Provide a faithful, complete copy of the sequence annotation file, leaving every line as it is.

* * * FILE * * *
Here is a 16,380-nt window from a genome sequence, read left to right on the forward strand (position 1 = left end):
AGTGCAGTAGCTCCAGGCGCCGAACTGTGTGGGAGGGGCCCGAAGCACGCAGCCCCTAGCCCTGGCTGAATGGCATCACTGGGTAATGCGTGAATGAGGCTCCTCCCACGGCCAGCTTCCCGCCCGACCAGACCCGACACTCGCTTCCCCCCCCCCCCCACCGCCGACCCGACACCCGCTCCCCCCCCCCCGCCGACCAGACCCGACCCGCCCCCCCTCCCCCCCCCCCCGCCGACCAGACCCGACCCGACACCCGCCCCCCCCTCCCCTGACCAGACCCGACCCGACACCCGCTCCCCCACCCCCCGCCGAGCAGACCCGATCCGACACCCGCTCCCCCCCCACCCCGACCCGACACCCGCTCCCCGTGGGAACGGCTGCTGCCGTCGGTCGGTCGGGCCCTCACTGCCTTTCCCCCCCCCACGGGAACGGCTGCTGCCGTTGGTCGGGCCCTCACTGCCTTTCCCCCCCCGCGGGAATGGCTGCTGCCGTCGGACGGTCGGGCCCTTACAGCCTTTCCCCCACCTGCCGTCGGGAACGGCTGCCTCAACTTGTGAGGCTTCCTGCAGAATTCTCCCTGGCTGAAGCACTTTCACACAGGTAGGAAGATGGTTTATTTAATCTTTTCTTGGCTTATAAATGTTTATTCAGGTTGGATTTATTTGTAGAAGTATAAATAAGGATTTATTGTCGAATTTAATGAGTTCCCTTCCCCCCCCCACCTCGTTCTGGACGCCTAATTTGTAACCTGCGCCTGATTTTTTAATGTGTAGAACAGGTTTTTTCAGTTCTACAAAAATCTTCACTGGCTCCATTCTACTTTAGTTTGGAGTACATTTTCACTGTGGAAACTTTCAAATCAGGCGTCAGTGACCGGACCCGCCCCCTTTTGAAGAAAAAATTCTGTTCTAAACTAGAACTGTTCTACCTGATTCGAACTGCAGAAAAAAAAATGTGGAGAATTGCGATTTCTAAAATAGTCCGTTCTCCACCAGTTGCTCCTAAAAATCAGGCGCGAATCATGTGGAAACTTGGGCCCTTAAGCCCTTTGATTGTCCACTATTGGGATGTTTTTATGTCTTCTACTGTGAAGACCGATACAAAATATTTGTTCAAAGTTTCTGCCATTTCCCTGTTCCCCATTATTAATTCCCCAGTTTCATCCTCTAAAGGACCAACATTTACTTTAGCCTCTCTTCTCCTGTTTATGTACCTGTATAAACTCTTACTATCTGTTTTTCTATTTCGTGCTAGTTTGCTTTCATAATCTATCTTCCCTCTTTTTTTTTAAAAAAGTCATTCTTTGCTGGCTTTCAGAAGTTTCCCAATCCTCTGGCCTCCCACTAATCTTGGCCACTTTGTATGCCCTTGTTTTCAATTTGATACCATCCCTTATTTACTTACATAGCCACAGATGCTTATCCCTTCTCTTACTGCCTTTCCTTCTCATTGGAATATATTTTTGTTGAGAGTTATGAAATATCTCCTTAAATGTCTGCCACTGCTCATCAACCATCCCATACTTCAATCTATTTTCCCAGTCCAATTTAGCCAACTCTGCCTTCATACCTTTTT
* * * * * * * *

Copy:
Here is a 16,380-nt window from a genome sequence, read left to right on the forward strand (position 1 = left end):
AGTGCAGTAGCTCCAGGCGCCGAACTGTGTGGGAGGGGCCCGAAGCACGCAGCCCCTAGCCCTGGCTGAATGGCATCACTGGGTAATGCGTGAATGAGGCTCCTCCCACGGCCAGCTTCCCGCCCGACCAGACCCGACACTCGCTTCCCCCCCCCCCCCACCGCCGACCCGACACCCGCTCCCCCCCCCCCGCCGACCAGACCCGACCCGCCCCCCCTCCCCCCCCCCCCGCCGACCAGACCCGACCCGACACCCGCCCCCCCCTCCCCTGACCAGACCCGACCCGACACCCGCTCCCCCACCCCCCGCCGAGCAGACCCGATCCGACACCCGCTCCCCCCCCACCCCGACCCGACACCCGCTCCCCGTGGGAACGGCTGCTGCCGTCGGTCGGTCGGGCCCTCACTGCCTTTCCCCCCCCCACGGGAACGGCTGCTGCCGTTGGTCGGGCCCTCACTGCCTTTCCCCCCCCGCGGGAATGGCTGCTGCCGTCGGACGGTCGGGCCCTTACAGCCTTTCCCCCACCTGCCGTCGGGAACGGCTGCCTCAACTTGTGAGGCTTCCTGCAGAATTCTCCCTGGCTGAAGCACTTTCACACAGGTAGGAAGATGGTTTATTTAATCTTTTCTTGGCTTATAAATGTTTATTCAGGTTGGATTTATTTGTAGAAGTATAAATAAGGATTTATTGTCGAATTTAATGAGTTCCCTTCCCCCCCCCACCTCGTTCTGGACGCCTAATTTGTAACCTGCGCCTGATTTTTTAATGTGTAGAACAGGTTTTTTCAGTTCTACAAAAATCTTCACTGGCTCCATTCTACTTTAGTTTGGAGTACATTTTCACTGTGGAAACTTTCAAATCAGGCGTCAGTGACCGGACCCGCCCCCTTTTGAAGAAAAAATTCTGTTCTAAACTAGAACTGTTCTACCTGATTCGAACTGCAGAAAAAAAAATGTGGAGAATTGCGATTTCTAAAATAGTCCGTTCTCCACCAGTTGCTCCTAAAAATCAGGCGCGAATCATGTGGAAACTTGGGCCCTTAAGCCCTTTGATTGTCCACTATTGGGATGTTTTTATGTCTTCTACTGTGAAGACCGATACAAAATATTTGTTCAAAGTTTCTGCCATTTCCCTGTTCCCCATTATTAATTCCCCAGTTTCATCCTCTAAAGGACCAACATTTACTTTAGCCTCTCTTCTCCTGTTTATGTACCTGTATAAACTCTTACTATCTGTTTTTCTATTTCGTGCTAGTTTGCTTTCATAATCTATCTTCCCTCTTTTTTTTTAAAAAAGTCATTCTTTGCTGGCTTTCAGAAGTTTCCCAATCCTCTGGCCTCCCACTAATCTTGGCCACTTTGTATGCCCTTGTTTTCAATTTGATACCATCCCTTATTTACTTACATAGCCACAGATGCTTATCCCTTCTCTTACTGCCTTTCCTTCTCATTGGAATATATTTTTGTTGAGAGTTATGAAATATCTCCTTAAATGTCTGCCACTGCTCATCAACCATCCCATACTTCAATCTATTTTCCCAGTCCAATTTAGCCAACTCTGCCTTCATACCTTTTT